Gardening is often seen as an apolitical relaxation pursuit. Yet in a time when neighborhoods are rapidly changing, gardens have become a place of race and politics, where history, contention, expression, resistance and negotiation meet. At the same time, the presence of an immigrant work force—landscaping companies largely staffed by migrant Latinos—means that the country’s divided opinions over immigration are at play among the plants. There is also a hidden kind of migration in the types of plants home gardeners buy for their gardens: Home Depot, Lowe’s and other big stores import plants from Mexico, Colombia and other countries, ensuring an ecosystem shift toward non-native species.
Creating a resilient garden means paying attention to the life histories of individual species and how they interact with others in the community. But just as importantly, it means understanding why, how and to what purpose humans craft gardens. How does gardening shape identity? Do gardeners see their land as expressions of creativity or history, or even resistance? Gardens have plants, but also fences and walls. Where do gardens divide? What happens when community gardens meant to serve poor populations end up in gentrified areas, with the families priced out of an area “improved” by that very garden? And how do gardeners see the global effect of climate change on their worlds, where some heirloom plants are fading and non-native species threaten to take over?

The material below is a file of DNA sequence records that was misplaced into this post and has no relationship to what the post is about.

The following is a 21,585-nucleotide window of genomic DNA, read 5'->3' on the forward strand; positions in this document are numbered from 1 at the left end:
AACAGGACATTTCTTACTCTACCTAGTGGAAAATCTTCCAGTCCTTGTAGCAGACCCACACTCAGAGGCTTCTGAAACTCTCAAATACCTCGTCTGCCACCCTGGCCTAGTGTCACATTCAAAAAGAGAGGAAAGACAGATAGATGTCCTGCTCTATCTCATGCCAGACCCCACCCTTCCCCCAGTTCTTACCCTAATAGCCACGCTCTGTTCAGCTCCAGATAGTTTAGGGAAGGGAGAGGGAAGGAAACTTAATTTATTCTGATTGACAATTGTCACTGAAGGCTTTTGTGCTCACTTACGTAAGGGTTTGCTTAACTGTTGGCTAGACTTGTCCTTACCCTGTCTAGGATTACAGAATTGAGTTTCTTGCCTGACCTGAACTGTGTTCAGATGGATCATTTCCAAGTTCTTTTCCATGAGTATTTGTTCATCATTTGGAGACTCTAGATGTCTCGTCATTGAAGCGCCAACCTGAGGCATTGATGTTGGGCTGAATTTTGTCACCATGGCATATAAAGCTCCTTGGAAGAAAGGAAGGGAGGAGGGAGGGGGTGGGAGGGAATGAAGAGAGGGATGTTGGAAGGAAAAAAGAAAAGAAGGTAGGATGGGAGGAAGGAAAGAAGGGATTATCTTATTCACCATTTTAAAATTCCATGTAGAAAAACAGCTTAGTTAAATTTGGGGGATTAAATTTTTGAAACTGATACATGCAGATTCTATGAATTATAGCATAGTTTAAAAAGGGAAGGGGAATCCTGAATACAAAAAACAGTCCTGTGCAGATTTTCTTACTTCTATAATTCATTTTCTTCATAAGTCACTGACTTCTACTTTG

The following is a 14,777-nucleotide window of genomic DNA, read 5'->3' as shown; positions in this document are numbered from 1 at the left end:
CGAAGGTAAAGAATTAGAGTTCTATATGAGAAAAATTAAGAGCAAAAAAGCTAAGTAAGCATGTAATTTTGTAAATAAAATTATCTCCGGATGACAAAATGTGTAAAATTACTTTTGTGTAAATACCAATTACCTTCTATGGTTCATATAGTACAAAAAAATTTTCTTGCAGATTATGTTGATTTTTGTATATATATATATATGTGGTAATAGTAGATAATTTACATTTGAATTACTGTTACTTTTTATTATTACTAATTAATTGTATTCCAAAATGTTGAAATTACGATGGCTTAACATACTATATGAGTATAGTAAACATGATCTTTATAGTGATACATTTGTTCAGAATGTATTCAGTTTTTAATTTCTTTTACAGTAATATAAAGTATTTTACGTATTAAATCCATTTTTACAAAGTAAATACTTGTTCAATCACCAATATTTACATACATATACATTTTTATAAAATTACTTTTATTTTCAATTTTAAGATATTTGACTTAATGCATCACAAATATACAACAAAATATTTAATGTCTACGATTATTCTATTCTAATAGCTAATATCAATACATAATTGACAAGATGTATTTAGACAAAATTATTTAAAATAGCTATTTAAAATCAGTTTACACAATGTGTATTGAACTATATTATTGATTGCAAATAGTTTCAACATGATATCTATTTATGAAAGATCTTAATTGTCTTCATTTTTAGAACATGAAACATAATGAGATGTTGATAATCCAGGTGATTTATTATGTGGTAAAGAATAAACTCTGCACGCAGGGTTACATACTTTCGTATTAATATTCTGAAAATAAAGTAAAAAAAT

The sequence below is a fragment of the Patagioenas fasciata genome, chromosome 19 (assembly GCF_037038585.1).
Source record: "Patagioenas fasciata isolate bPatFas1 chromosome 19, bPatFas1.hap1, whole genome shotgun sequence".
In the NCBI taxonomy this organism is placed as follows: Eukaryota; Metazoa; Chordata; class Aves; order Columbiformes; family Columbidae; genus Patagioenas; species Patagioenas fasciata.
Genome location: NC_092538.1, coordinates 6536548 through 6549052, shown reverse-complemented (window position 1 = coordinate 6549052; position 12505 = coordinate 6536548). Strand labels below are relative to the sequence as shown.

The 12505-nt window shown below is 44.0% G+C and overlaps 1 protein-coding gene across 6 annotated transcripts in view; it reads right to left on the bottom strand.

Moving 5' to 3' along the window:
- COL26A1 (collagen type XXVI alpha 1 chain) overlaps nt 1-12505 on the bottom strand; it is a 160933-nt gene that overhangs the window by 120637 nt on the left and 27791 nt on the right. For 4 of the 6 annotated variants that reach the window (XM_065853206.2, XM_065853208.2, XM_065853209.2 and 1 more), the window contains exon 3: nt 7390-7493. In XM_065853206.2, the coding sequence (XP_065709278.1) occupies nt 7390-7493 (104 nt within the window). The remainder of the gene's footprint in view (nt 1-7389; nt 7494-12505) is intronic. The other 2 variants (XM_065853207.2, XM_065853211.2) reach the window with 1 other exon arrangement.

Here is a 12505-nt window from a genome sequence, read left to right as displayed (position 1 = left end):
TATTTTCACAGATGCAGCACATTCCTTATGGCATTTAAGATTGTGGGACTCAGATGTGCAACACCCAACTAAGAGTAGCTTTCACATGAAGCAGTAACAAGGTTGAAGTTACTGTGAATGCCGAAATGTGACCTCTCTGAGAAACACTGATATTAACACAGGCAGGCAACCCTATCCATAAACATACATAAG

This Bass Connections project seeks to bring humanities tools to the issue of environmental justice and migration. The project team will document how Durham residents in the College View, West End and Watts-Hillandale neighborhoods are engaging with issues around climate change, environmental justice and gentrification through their gardens. This work will draw on human rights approaches, oral history, gardening history, documentary photography, digital mapping and exhibit curation.
The team will also visit local community gardens, including Seeds in the Cleveland-Holloway neighborhood of Durham; Earth Seed, an African-American collective in Chapel Hill; and Transplanting Traditions, founded by Burmese refugees in Carrboro. These spaces have become contentious as debates over gentrification, refugees and immigration intensify.
The team will partner with the Humanities Action Lab (HAL), a coalition of universities, organizations and public spaces that collaborate to produce community-curated public humanities projects on urgent social issues. Students and stakeholders in each city develop local chapters of national traveling exhibits, web projects, public programs and other platforms for civic engagement. Projects travel nationally and internationally to museums, public libraries, cultural centers and other spaces in each of the communities that helped create them.